Negotiating sex (and kink): map your erotic values

Brown world map in background with camera, glasses, string, photographs magnifying glass and book with pencil on top.

I love to find different ways of exploring my sexuality because each new approach seems to bring up new desires, new perspectives or new ways of talking about what I want with people I enjoy sex with. I delight in that exploration, especially when it increases my connection with the people I love. This approach comes from Cyndi Darnell and brings values into the erotic realm. If you’ve read my work on conflict you will know that I think working with values is absolutely essential to finding more effective ways of resolving interpersonal conflicts. I also think that values play a central role in creating a life worth living, so I do loads of work with values in relationships and in life more broadly. Cyndi Darnell brings together values and sexuality when she encourages us to create our values map and to share or overlay it with our partners’ values map.

So, what are values? Well, they are what motivate and fulfil us. For example, curiosity is a value that I hold. It drives a lot of what I do. It isn’t because I think intellectual curiosity is a ‘good’ thing (but I guess I do), but because I have this desire to know and understand. It is why I did a PhD. I just wanted to know how contingent workers got and used voice and power at work. Honestly, it wasn’t really a great reason to do a PhD because while curiosity is important to the ‘finding out’ part it isn’t so integral to the writing up / sharing the knowledge bit, but I did get to answer the question and now I know! Having curiosity as a value is also part of why being a coach and therapist is a great fit for me. I’m endlessly curious about people. I don’t have to expend effort to be curious, ‘finding things out’ is something I find intrinsically rewarding. It is wonderful when folks are able to find the things that motivate and fulfil them and to turn those into central aspects of their lives.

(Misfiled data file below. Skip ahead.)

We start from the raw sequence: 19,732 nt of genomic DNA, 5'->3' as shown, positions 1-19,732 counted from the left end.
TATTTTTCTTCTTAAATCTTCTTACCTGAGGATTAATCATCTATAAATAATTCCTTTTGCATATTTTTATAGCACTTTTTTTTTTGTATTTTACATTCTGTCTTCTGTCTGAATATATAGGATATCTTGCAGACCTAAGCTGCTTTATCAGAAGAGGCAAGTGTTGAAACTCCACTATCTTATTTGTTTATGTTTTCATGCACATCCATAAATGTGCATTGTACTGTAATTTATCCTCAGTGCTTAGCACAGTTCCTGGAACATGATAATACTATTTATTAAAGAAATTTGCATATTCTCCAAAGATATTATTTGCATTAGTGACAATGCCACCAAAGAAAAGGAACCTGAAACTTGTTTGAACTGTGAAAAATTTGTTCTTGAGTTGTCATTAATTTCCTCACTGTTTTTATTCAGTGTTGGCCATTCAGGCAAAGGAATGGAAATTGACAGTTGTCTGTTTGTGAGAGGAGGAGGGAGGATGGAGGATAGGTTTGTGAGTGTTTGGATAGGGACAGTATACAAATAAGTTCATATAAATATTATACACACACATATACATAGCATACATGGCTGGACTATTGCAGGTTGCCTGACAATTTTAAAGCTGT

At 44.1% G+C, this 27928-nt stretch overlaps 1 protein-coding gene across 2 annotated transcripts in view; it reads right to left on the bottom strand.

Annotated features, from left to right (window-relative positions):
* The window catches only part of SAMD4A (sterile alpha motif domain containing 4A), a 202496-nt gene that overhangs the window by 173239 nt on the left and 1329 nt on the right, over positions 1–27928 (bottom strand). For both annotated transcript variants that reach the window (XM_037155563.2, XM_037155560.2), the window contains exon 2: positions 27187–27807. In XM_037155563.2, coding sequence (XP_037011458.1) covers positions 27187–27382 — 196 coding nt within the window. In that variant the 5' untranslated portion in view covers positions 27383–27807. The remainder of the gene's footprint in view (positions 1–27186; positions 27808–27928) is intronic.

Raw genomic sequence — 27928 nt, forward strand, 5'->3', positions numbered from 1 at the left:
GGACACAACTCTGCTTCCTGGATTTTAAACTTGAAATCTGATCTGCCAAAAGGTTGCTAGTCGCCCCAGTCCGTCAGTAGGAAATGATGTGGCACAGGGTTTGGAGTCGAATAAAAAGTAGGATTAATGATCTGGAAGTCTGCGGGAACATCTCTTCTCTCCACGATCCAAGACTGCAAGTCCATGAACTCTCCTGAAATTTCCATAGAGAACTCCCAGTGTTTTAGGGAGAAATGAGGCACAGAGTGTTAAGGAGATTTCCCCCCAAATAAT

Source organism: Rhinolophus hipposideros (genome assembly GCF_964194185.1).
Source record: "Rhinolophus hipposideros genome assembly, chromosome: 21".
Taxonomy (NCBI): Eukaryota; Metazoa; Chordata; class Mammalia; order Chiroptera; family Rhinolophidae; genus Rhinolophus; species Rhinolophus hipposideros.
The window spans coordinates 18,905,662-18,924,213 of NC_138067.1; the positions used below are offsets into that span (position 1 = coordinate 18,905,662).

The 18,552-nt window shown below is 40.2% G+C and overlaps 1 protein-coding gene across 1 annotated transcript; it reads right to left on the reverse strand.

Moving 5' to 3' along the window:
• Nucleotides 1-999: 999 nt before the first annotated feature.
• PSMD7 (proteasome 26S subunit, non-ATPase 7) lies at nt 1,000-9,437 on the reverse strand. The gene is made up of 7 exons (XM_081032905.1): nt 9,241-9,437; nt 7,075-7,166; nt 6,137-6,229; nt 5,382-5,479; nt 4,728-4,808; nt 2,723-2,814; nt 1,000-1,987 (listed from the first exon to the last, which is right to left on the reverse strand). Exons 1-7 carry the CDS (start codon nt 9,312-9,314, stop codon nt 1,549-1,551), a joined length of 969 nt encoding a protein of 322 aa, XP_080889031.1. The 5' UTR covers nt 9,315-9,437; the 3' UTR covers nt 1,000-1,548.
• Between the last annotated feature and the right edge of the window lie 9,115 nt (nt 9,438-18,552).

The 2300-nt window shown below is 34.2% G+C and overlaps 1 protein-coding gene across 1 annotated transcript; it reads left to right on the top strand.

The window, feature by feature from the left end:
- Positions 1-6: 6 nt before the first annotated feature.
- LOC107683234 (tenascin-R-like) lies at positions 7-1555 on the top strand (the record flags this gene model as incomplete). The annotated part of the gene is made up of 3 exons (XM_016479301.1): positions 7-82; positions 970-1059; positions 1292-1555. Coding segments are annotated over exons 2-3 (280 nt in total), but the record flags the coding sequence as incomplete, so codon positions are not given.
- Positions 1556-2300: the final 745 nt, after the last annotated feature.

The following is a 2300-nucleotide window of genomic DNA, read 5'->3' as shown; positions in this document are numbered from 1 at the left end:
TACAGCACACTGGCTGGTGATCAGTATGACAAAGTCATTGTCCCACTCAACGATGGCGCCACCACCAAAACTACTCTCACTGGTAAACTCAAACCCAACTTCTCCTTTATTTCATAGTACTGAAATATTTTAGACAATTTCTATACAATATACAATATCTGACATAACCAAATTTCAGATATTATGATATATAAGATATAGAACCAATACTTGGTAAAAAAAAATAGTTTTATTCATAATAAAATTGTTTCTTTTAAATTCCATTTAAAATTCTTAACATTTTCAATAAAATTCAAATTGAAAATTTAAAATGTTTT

Values are very personal and hugely important in how we live our lives and our relationships. This exercise is all about making them central to how we live our sex lives. When we notice and discuss our sexual values we acknowledge and validate the things that light up our sexuality, and we learn what isn’t so important. So, a good question to ask yourself is: 

What do I find rewarding about sex?

This might be the relational intimacy that you get from it. The sense of your relationship drawing closer, or of minor irritations being washed away by the physiological release. It could be renewed intimacy or connection. It may be the expression of part of you that is usually hidden, through a D/s dynamic or role play. It could be physical pleasure or orgasm. Barbara Carellas has a wonderfully long list of reasons that you might have sex in her book Ecstacy is Necessary, so if you’re looking for more ideas for what you find rewarding about sex you might enjoy the first chapters of that book. It is often helpful to remember that you’re only trying to work out what you find most rewarding about sex at this moment because it will be different at some other time. The next question you might want to ask yourself is:

What makes sex GREAT for me? 

Working out what contributes to your peak sexual experiences can be a great way to narrow down to your biggest turn on’s. The book ‘The Erotic Mind’ has some wonderful exercises all about finding the common themes in your peak sexual experiences. If you’d like to find out more about this I’d highly recommend reading the book! Briefly, though, working out what the themes are that underlie your top 5-10 erotic experiences can help you to figure out your most important erotic values. This might mean that you have to write a short story about each of the experiences or write down what turned you on most in that situation or what was hot about it for you. Or you could talk it through with a friend or lover to get to the bottom of what turned you on. Of course, some people will have no trouble knowing exactly what the turn-on was, but don’t be worried if you aren’t so clear. 

So, getting back to the mapping. Cyndi Darnell has put together some really helpful resources to map your erotic values. If you have trouble with the exercise she has some great online classes to help you to work it through. The aim is to prioritise your values so that you can figure out where they overlap (and don’t) with your partner/s. She provides a list of possible values, but it is always a great idea to add your own! 

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